The Potential Application in Medical Biomimetic Materials
Wangcheng Zhu
Shanghai Pinghe, Bilingual School, Shanghai, China
Keywords: Biomimetic Material, Spider Silk, Nacre, Bone, Nanomaterials.
Abstract: The "biomimetic materials science" formed by the intersection of life science and material science has
excellent theoretical and practical significance. Biomimetic materials science takes material formation and
structure as the target, considers artificial material at the view of biomaterial, exploring the manufacture and
design of material from the angle of biological function. With unique formation methods, structural
characteristics, and biomechanical properties, biomimetic materials are becoming a new field of materials
science. Based on a lot of research work, this article reviews and summarizes the work done by predecessors
in medical bionic materials. The review focuses on the research progress of biomimetic materials science
includes silk protein, nacre, bone, nanomaterials. Numerous studies have shown that these biomimetic
materials have a potential application in medicine. Finally, the development prospects of medical
biomimetic materials are forecasted.
In recent years, with the development of related
disciplines and the progress of modern technology,
bionic materials have been developed rapidly. The
results were widely used in aviation materials,
biomedical materials, textile materials and so on.
Biomimetic materials science aims to clarify
biological materials' structure and formation process,
with biological materials to consider the idea of
artificial materials, from the perspective of
biological function to consider the material design
and production.
Biomimetic material science is an essential
branch of bionics, which refers to study the
structural characteristics, structure, and activity of
biological materials from the molecular level. It
aims to find the new science similar or better than
the original biological materials, chemistry, material
science, biology, physics, and other disciplines
cross. Medical bionic materials are an important
application field of bionic materials.
Bionic materials, such as artificial tooth enamel,
artificial bone materials, and bionic artificial fibers,
through the design of structures and materials, are
expected to achieve high efficiency, low energy
consumption, and environmental harmony
(Arcidiacono, 2002). Imitation of natural animal and
plant-specific function and intelligent response, the
development of and biological similarity or beyond
the existing biological function of artificial
materials, such as lotus leaf self-cleaning materials,
like the shark's self-lubricating material, in the gene
transformation of the cells in the efficient synthesis
of chiral molecules and macromolecules (Tabata,
2001). Imitate the structure and performance of
biological tissues and organs, study the structure and
properties of natural biological materials from the
perspective of materials science, and develop bionic
materials. This review will shed light on the research
and development of high-performance biomedical
materials. This review mainly introduces the
biomimetic materials of silk protein, bone, nacre,
and cells, summarizes the current development of
biomimetic materials, and hopes to inspire other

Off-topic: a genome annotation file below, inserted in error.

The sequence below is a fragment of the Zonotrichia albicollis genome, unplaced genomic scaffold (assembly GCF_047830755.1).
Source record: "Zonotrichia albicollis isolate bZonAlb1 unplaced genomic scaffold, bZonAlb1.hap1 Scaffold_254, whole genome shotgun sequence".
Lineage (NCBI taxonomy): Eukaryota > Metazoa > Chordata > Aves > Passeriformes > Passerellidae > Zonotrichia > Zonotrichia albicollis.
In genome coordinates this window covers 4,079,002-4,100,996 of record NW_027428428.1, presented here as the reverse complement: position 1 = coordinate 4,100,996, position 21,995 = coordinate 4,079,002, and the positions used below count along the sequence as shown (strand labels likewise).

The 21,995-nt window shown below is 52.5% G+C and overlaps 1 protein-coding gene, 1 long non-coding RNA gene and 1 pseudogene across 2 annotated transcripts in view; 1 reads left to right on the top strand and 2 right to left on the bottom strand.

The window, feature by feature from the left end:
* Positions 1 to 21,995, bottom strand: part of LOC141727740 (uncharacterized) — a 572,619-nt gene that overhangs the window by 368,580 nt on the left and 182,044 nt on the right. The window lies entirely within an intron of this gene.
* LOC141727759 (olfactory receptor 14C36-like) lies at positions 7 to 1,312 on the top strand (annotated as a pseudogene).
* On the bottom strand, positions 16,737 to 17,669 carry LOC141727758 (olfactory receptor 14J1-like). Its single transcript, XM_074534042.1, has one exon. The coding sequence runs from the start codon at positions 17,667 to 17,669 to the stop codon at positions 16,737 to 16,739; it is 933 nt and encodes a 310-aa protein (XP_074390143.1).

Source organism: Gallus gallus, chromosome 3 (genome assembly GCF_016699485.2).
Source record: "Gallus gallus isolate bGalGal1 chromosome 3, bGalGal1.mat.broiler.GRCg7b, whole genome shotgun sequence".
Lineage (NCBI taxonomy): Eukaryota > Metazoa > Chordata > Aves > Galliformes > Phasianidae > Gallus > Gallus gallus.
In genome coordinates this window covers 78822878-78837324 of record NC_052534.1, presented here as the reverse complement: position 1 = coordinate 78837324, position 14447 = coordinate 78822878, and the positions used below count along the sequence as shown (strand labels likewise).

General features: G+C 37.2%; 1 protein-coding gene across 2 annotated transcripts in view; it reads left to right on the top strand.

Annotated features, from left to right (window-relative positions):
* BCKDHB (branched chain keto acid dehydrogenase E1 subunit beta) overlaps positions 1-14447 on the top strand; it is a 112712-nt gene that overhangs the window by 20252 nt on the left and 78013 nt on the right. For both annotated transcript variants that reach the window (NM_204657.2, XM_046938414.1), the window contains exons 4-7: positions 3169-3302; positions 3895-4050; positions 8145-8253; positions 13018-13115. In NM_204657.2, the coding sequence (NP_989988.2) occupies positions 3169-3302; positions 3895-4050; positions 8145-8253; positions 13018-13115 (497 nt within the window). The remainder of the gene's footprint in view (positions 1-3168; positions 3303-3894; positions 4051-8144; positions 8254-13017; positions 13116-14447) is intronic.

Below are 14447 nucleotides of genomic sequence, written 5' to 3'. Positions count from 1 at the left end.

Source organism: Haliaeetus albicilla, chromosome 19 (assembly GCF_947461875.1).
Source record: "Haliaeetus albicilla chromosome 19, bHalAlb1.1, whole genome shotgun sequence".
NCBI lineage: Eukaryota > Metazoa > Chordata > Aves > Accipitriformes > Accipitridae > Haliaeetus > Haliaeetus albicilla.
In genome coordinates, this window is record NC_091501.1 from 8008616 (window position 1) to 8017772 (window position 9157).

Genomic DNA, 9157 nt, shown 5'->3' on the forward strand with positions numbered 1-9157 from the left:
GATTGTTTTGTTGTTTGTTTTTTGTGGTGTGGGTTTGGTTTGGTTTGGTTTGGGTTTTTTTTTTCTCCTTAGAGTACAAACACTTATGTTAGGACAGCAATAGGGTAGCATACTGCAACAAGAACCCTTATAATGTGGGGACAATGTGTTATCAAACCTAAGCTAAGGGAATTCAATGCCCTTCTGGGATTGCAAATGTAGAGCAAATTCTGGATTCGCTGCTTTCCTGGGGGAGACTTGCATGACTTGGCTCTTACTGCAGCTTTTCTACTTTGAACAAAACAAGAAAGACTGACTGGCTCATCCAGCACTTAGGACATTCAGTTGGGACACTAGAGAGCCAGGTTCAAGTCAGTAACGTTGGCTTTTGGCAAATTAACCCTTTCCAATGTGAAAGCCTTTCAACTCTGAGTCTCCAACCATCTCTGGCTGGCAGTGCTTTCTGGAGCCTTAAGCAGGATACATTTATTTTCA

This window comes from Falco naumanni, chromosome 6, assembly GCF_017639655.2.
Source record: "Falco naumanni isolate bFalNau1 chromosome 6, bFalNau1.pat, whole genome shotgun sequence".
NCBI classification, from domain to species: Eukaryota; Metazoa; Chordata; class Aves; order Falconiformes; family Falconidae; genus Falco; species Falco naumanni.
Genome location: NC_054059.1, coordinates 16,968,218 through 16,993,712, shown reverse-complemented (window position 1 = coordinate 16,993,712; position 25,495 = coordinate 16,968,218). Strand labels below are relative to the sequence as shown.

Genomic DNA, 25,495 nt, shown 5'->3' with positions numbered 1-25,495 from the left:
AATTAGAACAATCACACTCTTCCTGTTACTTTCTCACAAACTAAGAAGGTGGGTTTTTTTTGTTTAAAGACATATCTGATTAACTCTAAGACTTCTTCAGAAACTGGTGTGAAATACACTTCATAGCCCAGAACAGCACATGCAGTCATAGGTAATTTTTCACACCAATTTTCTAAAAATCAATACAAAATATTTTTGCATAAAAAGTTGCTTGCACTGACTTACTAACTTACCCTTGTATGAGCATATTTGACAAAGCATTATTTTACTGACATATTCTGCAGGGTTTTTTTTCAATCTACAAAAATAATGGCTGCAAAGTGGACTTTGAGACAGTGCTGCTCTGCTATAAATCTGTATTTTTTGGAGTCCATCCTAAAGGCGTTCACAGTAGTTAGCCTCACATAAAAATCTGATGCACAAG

Zhu, W.
The Potential Application in Medical Biomimetic Materials.
DOI: 10.5220/0011295100003443
In Proceedings of the 4th International Conference on Biomedical Engineering and Bioinformatics (ICBEB 2022), pages 780-784
ISBN: 978-989-758-595-1
2022 by SCITEPRESS Science and Technology Publications, Lda. All rights reserved
2.1 Biomimetic Materials of Silk
Silk protein can be used to prepare excellent
biomaterials due to its good biocompatibility, low
immunogenicity, processability, and degradability.
In recent years, based on the basic principles of
tissue engineering, through material processing
technology, various forms of silk protein scaffolds
(including three-dimensional porous scaffolds,
nanofibers, hydrogels, two-dimensional membranes,
etc.) (Applegate, 2016) and silk protein drug carriers
(Microspheres, nanoparticles, etc.) have been used in
the repair of hard bones, ligaments, skin,
cardiovascular, cartilage, cornea, nerves and other
organs and tissues and anti-cancer therapy (Melke,
According to different technologies for obtaining
silk protein, the source of silk protein can be divided
into natural silk protein, recombinant silk protein,
and genetically modified silk protein. At present,
natural silks that are used and studied more include
spider silk protein and fibroin. In spider silk protein,
major ampullate silk has the advantages of high
strength, good tensile strength, and large breaking
energy, so it is currently the most studied kind of
spider silk (Hinman, 2000). The silk fibroin in the
silkworm silk fiber is coated inside the sericin, with
a diameter of about 10 μm. Studies have found that
the secondary structure of silk protein includes four
types: β-sheet, random coil, α-helix, and β-turn
(Gray, 2016).
Silk protein biomaterials prepared by different
processing technologies have different application
forms in the field of biomedicine. Silk fibers were
originally used as surgical sutures due to their
biodegradability and good biocompatibility.
Effective weaving of silk fibers can produce
"artificial ligaments" that can be used to repair or
replace broken ligaments (Altman, 2002). XU et al.